The Dilbert comic strip which lampoons all aspects of the business world, turned its attention to Q&A with a panel that had Dogbert, one of the strip’s recurring characters, sitting under a red banner reading “Communication Skills Training.” Dogbert is addressing a class and says, “Today you will learn how to listen to idiots without snorting.”
Dogbert was referring to the all-too-common spontaneous reaction that many people in business display when they are asked what they consider to be idiotic or stupid questions. But this disdainful behavior can boomerang because the person who asked the question does not consider it stupid. And that person could very well be the decision maker who can either approve or disapprove of a presenter’s pitch.
Scott Adams, the creator of Dilbert, wielding his usual satiric blade, was cutting both ways: mocking seemingly stupid questions and showing that the snorting reaction is equally stupid.
In the business world, there is no such thing as a stupid question. A question might be uninformed, tangential, or seemingly irrelevant, but—whether the presenter perceives it to be stupid or not—every audience member has every right to ask any kind of question. To appropriate the famous line from the 1989 film Field of Dreams, if they ask it, you must deal with it—but you must deal with it without offending.
When fielding questions from your audience, the correct way to react to a question that you might perceive to be off-topic is to paraphrase the key issue. The primary purpose of a paraphrase is to neutralize a challenging question, but it can also neutralize disdainful responses from the presenter.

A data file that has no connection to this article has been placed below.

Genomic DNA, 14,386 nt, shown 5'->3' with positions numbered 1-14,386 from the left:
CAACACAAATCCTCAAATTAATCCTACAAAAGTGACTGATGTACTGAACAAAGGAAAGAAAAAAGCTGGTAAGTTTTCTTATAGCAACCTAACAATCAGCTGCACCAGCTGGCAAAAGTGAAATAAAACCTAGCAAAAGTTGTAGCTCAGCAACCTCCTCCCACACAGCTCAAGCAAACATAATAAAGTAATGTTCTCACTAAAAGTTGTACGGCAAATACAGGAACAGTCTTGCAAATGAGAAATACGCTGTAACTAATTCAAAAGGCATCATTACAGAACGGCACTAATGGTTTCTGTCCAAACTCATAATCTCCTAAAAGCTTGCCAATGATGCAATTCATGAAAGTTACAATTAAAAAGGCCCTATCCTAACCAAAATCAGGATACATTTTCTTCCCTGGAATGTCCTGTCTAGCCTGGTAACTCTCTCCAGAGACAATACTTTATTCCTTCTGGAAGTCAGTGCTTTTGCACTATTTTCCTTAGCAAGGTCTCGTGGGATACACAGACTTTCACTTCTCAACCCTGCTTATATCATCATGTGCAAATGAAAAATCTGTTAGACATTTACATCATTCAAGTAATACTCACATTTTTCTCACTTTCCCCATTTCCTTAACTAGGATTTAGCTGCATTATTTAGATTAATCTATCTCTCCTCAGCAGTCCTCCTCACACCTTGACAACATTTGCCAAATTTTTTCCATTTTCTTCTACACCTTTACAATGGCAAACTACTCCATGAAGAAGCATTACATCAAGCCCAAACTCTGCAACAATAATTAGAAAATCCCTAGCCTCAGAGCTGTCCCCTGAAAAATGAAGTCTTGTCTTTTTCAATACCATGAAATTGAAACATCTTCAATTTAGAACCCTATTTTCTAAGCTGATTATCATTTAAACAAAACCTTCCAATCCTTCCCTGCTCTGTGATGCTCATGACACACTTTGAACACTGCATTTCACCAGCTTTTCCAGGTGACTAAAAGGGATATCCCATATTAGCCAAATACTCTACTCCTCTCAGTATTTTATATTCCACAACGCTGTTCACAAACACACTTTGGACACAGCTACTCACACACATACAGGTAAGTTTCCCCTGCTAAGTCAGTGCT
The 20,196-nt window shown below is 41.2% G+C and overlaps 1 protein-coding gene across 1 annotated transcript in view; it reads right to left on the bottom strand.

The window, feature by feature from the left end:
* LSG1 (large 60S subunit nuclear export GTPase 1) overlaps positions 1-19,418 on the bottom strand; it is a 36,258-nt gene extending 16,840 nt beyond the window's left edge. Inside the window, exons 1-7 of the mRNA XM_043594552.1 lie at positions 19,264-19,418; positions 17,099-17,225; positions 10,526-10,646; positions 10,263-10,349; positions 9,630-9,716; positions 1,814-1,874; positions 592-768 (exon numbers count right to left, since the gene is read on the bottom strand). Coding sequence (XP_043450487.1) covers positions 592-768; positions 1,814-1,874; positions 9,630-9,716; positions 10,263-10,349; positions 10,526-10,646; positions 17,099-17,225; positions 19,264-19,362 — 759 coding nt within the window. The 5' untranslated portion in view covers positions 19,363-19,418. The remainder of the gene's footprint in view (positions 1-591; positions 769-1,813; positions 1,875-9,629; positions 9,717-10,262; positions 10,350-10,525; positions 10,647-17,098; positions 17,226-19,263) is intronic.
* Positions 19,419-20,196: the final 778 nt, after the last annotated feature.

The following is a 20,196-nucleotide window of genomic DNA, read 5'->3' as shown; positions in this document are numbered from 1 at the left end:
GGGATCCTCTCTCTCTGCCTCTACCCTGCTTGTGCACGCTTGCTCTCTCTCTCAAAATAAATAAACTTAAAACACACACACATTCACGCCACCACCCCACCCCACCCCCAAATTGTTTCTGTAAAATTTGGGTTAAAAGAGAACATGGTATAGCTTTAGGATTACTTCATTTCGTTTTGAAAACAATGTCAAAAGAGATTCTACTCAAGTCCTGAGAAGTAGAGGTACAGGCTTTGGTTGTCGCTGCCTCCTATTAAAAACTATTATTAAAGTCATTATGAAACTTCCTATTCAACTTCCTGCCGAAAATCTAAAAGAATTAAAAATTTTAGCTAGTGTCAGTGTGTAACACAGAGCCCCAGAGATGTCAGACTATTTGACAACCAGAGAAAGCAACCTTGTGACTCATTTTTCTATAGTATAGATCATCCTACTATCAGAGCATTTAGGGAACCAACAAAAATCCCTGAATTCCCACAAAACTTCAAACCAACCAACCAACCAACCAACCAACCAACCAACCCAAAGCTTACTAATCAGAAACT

For instance, if at the end of a presentation about the bells and whistles of your new product, you were to be challenged about why the product is priced so high, the neutralizing paraphrase would be, “Our price is based on…”
If at the end of that same new product presentation, you were asked about the typeface of your logo, instead of judging that to be a stupid or irrelevant question and yielding to the common temptation to say, “What on Earth does that have to do with the product?” say instead, “The reason we chose that typeface is…”
This simple step will not only inhibit any snorts—or snickers, smirks, frowns, nose-wrinkling, or eye-rolling—it will lead you to a respectful answer to your valued audience member.
This blog is an excerpt from my book Winning Strategies for Power Presentations published by Pearson. Also check out my newly released Presentation Trilogy—Presenting to Win, The Power Presenter, and In the Line of Fire—available on Amazon and other retailers.